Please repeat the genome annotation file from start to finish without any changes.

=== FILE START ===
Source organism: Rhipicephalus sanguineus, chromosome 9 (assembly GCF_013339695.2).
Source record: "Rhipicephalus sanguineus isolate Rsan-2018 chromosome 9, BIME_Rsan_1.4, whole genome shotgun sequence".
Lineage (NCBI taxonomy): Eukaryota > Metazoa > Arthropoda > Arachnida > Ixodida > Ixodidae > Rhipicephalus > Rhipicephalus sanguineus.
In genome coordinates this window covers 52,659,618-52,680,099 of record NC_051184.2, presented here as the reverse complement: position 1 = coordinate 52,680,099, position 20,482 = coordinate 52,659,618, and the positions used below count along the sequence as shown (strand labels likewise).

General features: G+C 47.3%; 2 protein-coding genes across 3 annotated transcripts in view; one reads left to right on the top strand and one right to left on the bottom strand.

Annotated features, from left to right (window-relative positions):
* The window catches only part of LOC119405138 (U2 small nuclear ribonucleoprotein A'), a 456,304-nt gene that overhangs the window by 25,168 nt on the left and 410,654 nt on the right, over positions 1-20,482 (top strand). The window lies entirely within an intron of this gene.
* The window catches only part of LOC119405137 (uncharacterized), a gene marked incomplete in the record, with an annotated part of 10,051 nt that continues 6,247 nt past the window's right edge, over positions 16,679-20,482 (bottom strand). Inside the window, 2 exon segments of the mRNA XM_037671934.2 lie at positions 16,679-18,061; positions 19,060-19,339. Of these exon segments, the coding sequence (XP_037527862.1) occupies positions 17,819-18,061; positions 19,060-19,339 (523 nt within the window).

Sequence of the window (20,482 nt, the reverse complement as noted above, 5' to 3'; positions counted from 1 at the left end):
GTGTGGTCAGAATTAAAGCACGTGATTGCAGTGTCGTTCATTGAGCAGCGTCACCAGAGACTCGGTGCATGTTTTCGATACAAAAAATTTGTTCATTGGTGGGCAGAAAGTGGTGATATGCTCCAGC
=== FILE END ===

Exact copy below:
Source organism: Rhipicephalus sanguineus, chromosome 9 (assembly GCF_013339695.2).
Source record: "Rhipicephalus sanguineus isolate Rsan-2018 chromosome 9, BIME_Rsan_1.4, whole genome shotgun sequence".
Lineage (NCBI taxonomy): Eukaryota > Metazoa > Arthropoda > Arachnida > Ixodida > Ixodidae > Rhipicephalus > Rhipicephalus sanguineus.
In genome coordinates this window covers 52,659,618-52,680,099 of record NC_051184.2, presented here as the reverse complement: position 1 = coordinate 52,680,099, position 20,482 = coordinate 52,659,618, and the positions used below count along the sequence as shown (strand labels likewise).

General features: G+C 47.3%; 2 protein-coding genes across 3 annotated transcripts in view; one reads left to right on the top strand and one right to left on the bottom strand.

Annotated features, from left to right (window-relative positions):
* The window catches only part of LOC119405138 (U2 small nuclear ribonucleoprotein A'), a 456,304-nt gene that overhangs the window by 25,168 nt on the left and 410,654 nt on the right, over positions 1-20,482 (top strand). The window lies entirely within an intron of this gene.
* The window catches only part of LOC119405137 (uncharacterized), a gene marked incomplete in the record, with an annotated part of 10,051 nt that continues 6,247 nt past the window's right edge, over positions 16,679-20,482 (bottom strand). Inside the window, 2 exon segments of the mRNA XM_037671934.2 lie at positions 16,679-18,061; positions 19,060-19,339. Of these exon segments, the coding sequence (XP_037527862.1) occupies positions 17,819-18,061; positions 19,060-19,339 (523 nt within the window).

Sequence of the window (20,482 nt, the reverse complement as noted above, 5' to 3'; positions counted from 1 at the left end):
GTGTGGTCAGAATTAAAGCACGTGATTGCAGTGTCGTTCATTGAGCAGCGTCACCAGAGACTCGGTGCATGTTTTCGATACAAAAAATTTGTTCATTGGTGGGCAGAAAGTGGTGATATGCTCCAGC